Adam Matthew Enables Full-Text Search of Handwritten Manuscripts

Adam Matthew Digital last month announced the launch of Handwritten Text Recognition, an artificial intelligence technology that enables full-text searching of digitized, handwritten manuscript collections.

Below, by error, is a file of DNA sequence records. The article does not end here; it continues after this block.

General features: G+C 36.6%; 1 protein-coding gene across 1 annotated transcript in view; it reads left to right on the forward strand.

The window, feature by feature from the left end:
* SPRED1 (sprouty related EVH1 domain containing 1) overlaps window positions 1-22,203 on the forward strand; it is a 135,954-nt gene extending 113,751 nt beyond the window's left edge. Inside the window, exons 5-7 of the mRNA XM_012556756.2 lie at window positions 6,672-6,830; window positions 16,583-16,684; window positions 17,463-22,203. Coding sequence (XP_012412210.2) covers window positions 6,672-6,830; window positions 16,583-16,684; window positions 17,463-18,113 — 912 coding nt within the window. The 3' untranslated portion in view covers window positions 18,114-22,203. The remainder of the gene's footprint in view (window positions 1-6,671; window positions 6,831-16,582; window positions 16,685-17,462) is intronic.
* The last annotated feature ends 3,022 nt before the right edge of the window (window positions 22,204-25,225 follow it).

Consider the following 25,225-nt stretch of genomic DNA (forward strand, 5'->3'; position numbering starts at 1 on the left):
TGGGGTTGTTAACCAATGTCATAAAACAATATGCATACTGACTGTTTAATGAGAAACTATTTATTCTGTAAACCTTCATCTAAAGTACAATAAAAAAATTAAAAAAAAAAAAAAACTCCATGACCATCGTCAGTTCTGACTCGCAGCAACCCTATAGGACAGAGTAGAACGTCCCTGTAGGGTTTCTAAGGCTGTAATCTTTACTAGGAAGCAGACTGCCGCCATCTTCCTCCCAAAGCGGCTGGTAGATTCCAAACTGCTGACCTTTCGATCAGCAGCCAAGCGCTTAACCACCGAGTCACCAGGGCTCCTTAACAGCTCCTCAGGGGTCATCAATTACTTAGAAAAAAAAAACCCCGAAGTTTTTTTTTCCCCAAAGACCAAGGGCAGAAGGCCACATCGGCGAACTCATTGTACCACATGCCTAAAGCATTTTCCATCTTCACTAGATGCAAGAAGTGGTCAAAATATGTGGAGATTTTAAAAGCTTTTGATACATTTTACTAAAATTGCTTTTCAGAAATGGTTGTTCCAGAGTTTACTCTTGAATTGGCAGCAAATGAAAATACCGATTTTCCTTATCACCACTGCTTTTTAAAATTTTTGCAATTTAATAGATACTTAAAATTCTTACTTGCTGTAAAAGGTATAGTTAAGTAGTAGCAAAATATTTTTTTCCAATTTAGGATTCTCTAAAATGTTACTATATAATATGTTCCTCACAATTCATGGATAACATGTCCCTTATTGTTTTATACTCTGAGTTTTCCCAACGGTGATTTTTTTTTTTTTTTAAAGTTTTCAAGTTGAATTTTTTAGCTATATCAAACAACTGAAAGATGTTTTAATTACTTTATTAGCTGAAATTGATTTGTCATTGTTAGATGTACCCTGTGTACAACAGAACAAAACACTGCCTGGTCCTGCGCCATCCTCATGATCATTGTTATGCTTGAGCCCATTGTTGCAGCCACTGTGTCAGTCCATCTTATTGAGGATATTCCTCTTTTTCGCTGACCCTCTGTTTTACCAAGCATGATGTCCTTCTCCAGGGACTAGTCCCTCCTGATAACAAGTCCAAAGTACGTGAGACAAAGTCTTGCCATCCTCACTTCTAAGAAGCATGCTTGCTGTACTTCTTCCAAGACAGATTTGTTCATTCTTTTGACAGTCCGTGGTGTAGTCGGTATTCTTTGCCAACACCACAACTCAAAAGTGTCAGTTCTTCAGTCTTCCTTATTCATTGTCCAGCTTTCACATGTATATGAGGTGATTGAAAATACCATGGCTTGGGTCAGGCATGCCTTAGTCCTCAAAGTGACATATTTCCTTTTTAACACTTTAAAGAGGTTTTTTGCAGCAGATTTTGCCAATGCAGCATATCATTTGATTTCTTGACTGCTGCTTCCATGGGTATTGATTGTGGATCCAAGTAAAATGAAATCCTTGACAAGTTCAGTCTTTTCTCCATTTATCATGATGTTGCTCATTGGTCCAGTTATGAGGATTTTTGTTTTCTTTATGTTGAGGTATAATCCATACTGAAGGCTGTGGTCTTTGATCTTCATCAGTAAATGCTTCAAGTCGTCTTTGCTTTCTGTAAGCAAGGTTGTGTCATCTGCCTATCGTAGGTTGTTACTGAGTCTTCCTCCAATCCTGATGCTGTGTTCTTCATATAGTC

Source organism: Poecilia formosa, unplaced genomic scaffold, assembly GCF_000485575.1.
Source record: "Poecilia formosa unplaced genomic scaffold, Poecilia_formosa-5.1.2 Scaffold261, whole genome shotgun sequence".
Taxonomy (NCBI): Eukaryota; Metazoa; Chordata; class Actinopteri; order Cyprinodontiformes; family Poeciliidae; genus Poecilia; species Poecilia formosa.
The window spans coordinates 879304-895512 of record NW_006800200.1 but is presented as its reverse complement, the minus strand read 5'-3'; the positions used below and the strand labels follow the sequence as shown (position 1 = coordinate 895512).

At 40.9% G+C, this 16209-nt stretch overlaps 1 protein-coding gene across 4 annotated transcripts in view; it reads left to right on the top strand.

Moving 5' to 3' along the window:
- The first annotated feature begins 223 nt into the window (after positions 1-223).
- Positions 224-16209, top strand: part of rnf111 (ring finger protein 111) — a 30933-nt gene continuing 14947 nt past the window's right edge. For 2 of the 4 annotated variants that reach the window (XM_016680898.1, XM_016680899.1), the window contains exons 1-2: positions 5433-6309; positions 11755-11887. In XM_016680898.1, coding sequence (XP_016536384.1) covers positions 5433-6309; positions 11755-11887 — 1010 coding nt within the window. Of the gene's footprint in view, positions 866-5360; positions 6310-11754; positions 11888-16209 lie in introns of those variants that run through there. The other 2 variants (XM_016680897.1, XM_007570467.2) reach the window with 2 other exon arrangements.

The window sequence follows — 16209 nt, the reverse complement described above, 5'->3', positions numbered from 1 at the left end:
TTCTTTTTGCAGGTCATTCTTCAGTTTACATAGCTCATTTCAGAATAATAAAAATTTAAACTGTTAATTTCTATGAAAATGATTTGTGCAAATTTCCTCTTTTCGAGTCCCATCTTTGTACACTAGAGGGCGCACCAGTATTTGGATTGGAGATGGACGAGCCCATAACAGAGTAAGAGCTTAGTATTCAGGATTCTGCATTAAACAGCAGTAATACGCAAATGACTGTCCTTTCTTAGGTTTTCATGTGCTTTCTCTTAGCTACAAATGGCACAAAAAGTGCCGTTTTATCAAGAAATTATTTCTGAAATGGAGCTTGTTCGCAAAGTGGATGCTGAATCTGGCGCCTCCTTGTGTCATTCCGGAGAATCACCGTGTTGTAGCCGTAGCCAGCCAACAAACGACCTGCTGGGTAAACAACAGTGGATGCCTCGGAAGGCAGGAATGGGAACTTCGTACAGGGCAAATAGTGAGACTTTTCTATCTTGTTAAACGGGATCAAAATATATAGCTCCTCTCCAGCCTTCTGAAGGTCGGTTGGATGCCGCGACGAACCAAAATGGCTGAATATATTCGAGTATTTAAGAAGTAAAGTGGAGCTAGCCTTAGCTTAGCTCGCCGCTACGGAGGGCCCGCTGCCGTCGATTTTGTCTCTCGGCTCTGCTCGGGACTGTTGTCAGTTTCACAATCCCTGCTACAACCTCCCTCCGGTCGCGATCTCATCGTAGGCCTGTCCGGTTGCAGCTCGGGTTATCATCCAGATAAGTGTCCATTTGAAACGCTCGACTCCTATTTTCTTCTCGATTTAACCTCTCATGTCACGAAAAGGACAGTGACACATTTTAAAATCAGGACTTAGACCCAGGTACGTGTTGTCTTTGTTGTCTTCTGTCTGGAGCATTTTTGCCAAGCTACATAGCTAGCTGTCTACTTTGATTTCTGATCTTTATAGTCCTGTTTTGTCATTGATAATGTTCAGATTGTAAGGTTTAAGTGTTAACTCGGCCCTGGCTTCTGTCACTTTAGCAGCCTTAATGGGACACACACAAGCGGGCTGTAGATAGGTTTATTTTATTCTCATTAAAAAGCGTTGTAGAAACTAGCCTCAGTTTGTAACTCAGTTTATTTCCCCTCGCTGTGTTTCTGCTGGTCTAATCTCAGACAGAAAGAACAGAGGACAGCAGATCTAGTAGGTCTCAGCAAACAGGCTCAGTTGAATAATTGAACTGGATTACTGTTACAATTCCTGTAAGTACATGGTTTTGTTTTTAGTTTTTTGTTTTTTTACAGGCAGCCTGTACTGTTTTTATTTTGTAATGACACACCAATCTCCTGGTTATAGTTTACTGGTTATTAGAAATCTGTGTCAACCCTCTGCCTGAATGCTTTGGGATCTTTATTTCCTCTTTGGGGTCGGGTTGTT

Adam Matthew Digital's Colonial America Handwritten Text RecognitionAdam Matthew Digital last month announced the launch of Handwritten Text Recognition (HTR), an artificial intelligence (AI) technology that enables full-text searching of digitized, handwritten manuscript collections. “It continues to return really remarkable results on even poor quality hand writing,” Glyn Porritt, head of Technical for Adam Matthew, an independent subsidiary of SAGE, told LJ. “We have undertaken research on samples of material and our estimates are an equivalence of 90 percent accuracy.” Handwriting recognition technology has been used for more than two decades for purposes such as signature verification at banks and mail sorting at post offices. However, the handwritten address interpretation systems used to sort mail can narrow and validate results by relying on zip code directories and databases of known addresses. Modern notetaking apps on tablets and smartphones use machine learning to adapt to the handwriting of a device’s most frequent user. HTR is unique because it has neither of these advantages—the system is working with collections of source material written in a variety of scripts, with no pre-existing databases or transcriptions to cross-check. Adam Matthew has been investigating the possibility of using HTR for handwritten primary source collections for a number of years, Porritt said. “However, it is in the last few years that they have seen significant progress in the development of AI technologies in this area.” Standard Optical Character Recognition (OCR) software can fail to decipher text even in printed documents if they have uncommon typefaces, unusual spacing, stains or water damage, or fading. Even with manuscripts written in a legible, consistent hand, HTR is grappling with some combination of these issues. “Over the years, we have certainly faced a variety of challenges regarding age and quality of typesetting having an impact on the quality of full text OCR search results,” Porritt said. “We have always invested in high quality scans, cleaned up text where necessary, and in recent years we have found software solutions to 18th century fonts and Gothic texts…. Handwriting takes this challenge to a whole new level. This is especially the case in our circumstance of working with very large volumes of manuscript material in multiple hands.” Porritt said that Adam Matthew “had researched the prospect of providing additional [OCR] training for a certain style of hand writing or support from keyed transcriptions. However, this technology delivers search results without such additional requirements, and as a result has dramatically broken down barriers to deliver HTR for large primary source collections.” HTR utilizes neural networks that train the software to recognize a wide variety of handwritten characters in their linguistic context, Porritt said. But, the system doesn’t generate transcripts of these source documents. Instead, search results are supported by algorithms that assess the probability of characters matching the words in a user’s search. Search results are displayed as snippets from the manuscript. Users then select a snippet and are directed to the page of the manuscript where the search result appears. Adam Matthew launched HTR last month with Colonial America, Module III: The American Revolution, which includes “intercepted letters between colonists, the military correspondence of the British commanders in the field, as well as two copies of the ‘Dunlap’ edition of the Declaration of Independence printed on the night of the 4th–5th July 1776,” Porritt said. The complete Colonial America collection, once all five modules are released, will consist of over 750,000 pages and 160 million words of original correspondence between the British government and the governments of the American colonies, 1606–1822 (CO 5 series from The National Archives, UK), making HTR a vital tool for navigating this content. “Manuscript volumes rarely have indexes,” Porritt noted. “Keywords and metadata have traditionally brought the researcher towards the relevant document but they then have to find pertinent areas of that work themselves. With HTR technology, the user can be taken straight to a highlighted word or words.” The team at Adam Matthew has also begun experimenting with automated keyword lookups to flag the frequency of different terms used in the collection. “We think this is just the start of opening up a range of data mining opportunities that will continue to increase in the future as we continue to develop the great potential of this technology,” Porritt said. “There is no doubt that it has an exciting future.” In addition to Colonial America, Florence Nightingale correspondence in Adam Matthew’s Medical Services and Warfare collection is now HTR searchable, and the company is in the process of indexing over one million pages of content for its East India Company collection, which is scheduled for release in early 2018. “Given the enthusiastic response to the HTR functionality in Colonial America, we are keen to follow this up and further enhance the research opportunities of additional manuscript content,” Porritt said. “We will be reviewing suitable content for future collections as a priority during the rest of 2018. The Mass Observation archive, for example, is one we have noted would see great benefits from HTR searchability.”

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